We followed a bittern family’s ups and downs as chicks hatched; one got eaten by its own mother, then the remaining youngsters took numerous tumbles into the drink in their attempts to leave their precarious overwater nest… I think it may have been the first time a bittern nest had ever been filmed in the UK. Their many skills and escapades are summarised nicely in a segment called ‘bitterns got talent’. 

The following summer, I finally found my own bitterns, on a trip to RSPB Ham Wall, about an hour from home. An easy sunlit saunter from carpark to boardwalk, and boardwalk to wetland hide, and although there was no booming going on that time of year, I saw not one but three of the elusive brown herons - briefly - rise from the reeds and dip again, and one of them flapped obligingly along the fringes of the nearest waterway. Springwatch gave me a dream, and RSPB Ham Wall made it come true. 

The mouse maze, Winterwatch 2017

I am always impressed, though never surprised, by the intelligence of even some of our most modest-looking species. When the Winterwatch team put some nuts into a wooden maze, they were able to time how long it took the local mice and voles to find a way in and then learn the way through the maze. We followed their progress over several episodes, and let’s just say they’re fast learners! I think both species did a better job than I would have. Food for thought… Literally.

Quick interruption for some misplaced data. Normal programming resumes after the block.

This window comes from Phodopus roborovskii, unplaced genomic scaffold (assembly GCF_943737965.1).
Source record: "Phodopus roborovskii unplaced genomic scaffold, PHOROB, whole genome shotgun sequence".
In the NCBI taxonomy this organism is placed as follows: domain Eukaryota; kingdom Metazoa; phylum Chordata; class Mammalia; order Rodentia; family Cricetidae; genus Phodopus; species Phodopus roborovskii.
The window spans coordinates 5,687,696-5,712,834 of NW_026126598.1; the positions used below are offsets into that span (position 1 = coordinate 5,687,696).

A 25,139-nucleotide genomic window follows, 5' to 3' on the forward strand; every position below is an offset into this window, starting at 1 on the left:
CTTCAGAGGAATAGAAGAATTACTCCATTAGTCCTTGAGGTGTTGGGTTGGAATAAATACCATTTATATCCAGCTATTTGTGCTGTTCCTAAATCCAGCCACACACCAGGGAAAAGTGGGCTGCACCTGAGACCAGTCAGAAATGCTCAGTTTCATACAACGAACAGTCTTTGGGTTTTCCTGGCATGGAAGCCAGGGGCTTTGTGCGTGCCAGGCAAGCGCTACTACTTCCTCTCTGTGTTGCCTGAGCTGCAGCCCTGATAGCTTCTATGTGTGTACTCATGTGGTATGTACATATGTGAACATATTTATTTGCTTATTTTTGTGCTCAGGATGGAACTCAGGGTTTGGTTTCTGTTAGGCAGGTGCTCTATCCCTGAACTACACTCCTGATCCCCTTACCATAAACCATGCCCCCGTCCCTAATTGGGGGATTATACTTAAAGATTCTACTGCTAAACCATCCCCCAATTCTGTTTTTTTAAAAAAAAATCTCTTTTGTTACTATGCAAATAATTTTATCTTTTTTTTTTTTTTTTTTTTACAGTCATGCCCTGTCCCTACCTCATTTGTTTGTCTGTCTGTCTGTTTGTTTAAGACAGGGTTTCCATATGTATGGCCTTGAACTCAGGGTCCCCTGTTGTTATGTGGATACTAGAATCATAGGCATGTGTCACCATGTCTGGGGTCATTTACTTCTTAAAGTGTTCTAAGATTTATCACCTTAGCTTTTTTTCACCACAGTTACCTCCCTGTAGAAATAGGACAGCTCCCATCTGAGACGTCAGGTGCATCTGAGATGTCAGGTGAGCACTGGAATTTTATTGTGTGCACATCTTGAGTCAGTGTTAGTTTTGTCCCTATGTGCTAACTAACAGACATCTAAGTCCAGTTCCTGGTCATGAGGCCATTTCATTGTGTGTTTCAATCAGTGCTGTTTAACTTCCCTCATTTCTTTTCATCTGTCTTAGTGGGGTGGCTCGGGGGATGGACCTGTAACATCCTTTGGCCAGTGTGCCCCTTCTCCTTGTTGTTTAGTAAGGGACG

Springwatch keeps nature alive in the hearts of both my children. “I love nature,” my five-year-old told me recently, skipping around the garden. “I love the birds, and the butterflies, and the buzzy-buzzy bees.” I’m sure that our cosy evenings snuggled on the sofa watching the best of British wildlife as a family has helped foster this attitude – and hopefully will fuel a lifelong interest in the world around us. 

Springwatch 2017 bursts onto our screens on BBC2 at 8pm next week, from Monday through Thursday. Though it’s not being filmed at an RSPB reserve this time, I hope you’ll join my family and I, and immerse yourselves in the wonderful natural world all around us. Tell us what you think by logging in to comment below, or email us at Nature’s Home magazine!